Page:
Jennie Wright 13:05
it was really bad.

Alyson Lex 13:06
I tried a different message. I was like, Let's wake these people up. Let's, I experimented. And I woke them up and they walked away.

Jennie Wright 13:14
Which was fine. We know. Now we know. Right? Yeah, we know.

Keith Monaghan 13:18
Yeah. Well, don't don't beat yourself up. I mean, it's it's super impressive that you've been experimenting with your email subject lines for 10 years. That's, that's really impressive. So you know, you probably know any more than I can teach you at this point, because you've got your hands or not, you're in the gutter, you're dealing with it, you know, and you're experimenting, which is something most people don't do, right? A lot of people don't experiment and iterate. And that's where the learning is, as far as crickets and writing copy that people don't respond to that happens to me every day. I've been at this for 25 years. You can know your audience intimately. You can do market research, you can have content dialed in that they love. And you can try something just a little bit different. And they reject it. It happens that's part of the experimental game, right? That's, that's, you know, in science. Scientists don't say something's a success or a failure. They say, Well, that's a result.

Jennie Wright 14:18
Right? Yeah. And they keep they keep testing it to try and get the same result. Exactly. It's not a result until it's been duplicated. Right. Right. Yeah. It's just a finding until you've duplicated it. And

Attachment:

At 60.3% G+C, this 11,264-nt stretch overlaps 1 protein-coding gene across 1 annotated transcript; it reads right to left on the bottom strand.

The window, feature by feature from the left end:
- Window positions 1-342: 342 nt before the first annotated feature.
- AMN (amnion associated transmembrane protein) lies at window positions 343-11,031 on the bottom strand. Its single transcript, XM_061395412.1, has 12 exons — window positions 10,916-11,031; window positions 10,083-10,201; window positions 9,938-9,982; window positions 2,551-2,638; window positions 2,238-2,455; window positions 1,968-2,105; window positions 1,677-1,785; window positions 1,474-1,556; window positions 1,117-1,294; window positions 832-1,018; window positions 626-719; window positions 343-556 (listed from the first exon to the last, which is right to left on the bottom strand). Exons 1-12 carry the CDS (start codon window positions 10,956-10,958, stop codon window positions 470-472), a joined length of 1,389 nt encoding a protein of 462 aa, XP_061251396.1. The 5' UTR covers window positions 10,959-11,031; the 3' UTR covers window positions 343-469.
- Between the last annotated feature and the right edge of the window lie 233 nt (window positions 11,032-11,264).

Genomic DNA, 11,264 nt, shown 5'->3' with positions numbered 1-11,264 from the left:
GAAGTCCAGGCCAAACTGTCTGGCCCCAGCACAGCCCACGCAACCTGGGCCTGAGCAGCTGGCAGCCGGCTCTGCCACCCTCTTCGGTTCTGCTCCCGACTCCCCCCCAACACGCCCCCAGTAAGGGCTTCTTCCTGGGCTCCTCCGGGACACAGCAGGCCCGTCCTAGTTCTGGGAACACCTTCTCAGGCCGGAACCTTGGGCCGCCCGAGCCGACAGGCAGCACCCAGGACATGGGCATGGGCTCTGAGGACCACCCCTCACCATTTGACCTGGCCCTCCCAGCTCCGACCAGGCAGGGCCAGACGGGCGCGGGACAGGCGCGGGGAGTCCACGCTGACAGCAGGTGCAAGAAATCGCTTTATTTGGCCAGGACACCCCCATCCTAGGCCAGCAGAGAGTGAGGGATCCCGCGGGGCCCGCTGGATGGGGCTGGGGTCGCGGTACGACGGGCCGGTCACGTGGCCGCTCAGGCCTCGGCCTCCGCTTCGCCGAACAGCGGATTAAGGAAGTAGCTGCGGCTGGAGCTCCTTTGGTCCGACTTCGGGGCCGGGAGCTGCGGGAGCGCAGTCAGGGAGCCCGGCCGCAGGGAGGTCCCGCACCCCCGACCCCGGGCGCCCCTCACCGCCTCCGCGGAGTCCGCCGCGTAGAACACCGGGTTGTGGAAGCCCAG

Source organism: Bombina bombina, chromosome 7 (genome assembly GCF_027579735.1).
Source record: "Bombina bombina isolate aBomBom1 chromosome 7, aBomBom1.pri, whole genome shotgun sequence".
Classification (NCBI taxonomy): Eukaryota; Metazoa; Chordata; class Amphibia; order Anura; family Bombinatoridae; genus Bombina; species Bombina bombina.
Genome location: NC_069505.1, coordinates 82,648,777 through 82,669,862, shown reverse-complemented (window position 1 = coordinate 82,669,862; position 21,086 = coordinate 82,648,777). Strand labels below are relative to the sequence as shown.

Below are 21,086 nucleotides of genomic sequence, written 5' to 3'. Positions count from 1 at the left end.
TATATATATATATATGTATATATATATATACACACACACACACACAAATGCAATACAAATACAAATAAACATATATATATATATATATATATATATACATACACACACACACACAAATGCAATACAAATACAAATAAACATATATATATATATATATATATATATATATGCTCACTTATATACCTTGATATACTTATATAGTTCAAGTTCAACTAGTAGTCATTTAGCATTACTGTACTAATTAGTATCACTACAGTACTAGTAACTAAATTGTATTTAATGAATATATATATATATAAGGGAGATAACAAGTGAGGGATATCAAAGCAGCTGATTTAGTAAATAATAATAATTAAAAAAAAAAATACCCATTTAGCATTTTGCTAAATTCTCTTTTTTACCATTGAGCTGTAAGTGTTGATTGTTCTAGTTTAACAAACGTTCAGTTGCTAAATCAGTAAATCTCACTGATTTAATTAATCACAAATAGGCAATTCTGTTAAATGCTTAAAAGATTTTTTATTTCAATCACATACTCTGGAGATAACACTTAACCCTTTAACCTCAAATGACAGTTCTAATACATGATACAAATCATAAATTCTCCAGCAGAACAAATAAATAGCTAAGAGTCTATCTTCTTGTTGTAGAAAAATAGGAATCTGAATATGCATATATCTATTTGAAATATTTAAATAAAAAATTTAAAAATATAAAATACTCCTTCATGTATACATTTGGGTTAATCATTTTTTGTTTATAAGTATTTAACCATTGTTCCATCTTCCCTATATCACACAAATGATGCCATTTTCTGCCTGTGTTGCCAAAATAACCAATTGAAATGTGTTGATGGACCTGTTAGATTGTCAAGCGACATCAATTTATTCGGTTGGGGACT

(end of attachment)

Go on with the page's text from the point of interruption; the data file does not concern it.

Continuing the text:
Keith Monaghan 14:30
unfortunately, you know, we as marketers, or even as businesses, we can't send dozens of emails that no one responds to, to make sure that's what they're not responding to. We don't want to do that. However, that's a data point, right? It's lack of interest is a data point and there's a lot that goes into it. You know, here we are in summer. You know, I'm in my own company where I'm doing work we have a thriving content system working you know, that works with Facebook and drives people to the website. We've seen a dip in, in readership, people just you know, they're out and about, if summer, there was my assumption, they're not hunker down in the cold weather online. You know, from for many hours in the evening, they tend to be out. So we're seeing roughly seasonally that you there's behavior aspect to all this, right? You can't really, really predict. You can make assumptions. But don't. I'm trying to say in a long, roundabout way, don't always blame your copy. Right. Don't always take the responsibility on yourself. There are so many factors louder. Yeah, there are so many factors going on in people's lives, right? We're dealing with, you know, an ongoing pandemic political upheaval, an economy that's, you know, struggling. And on top of that families and relationships and jobs and pets, and everything else. So don't take one failed message, or one better copy as an indicator that you're not doing well. You know, it's not always you, right?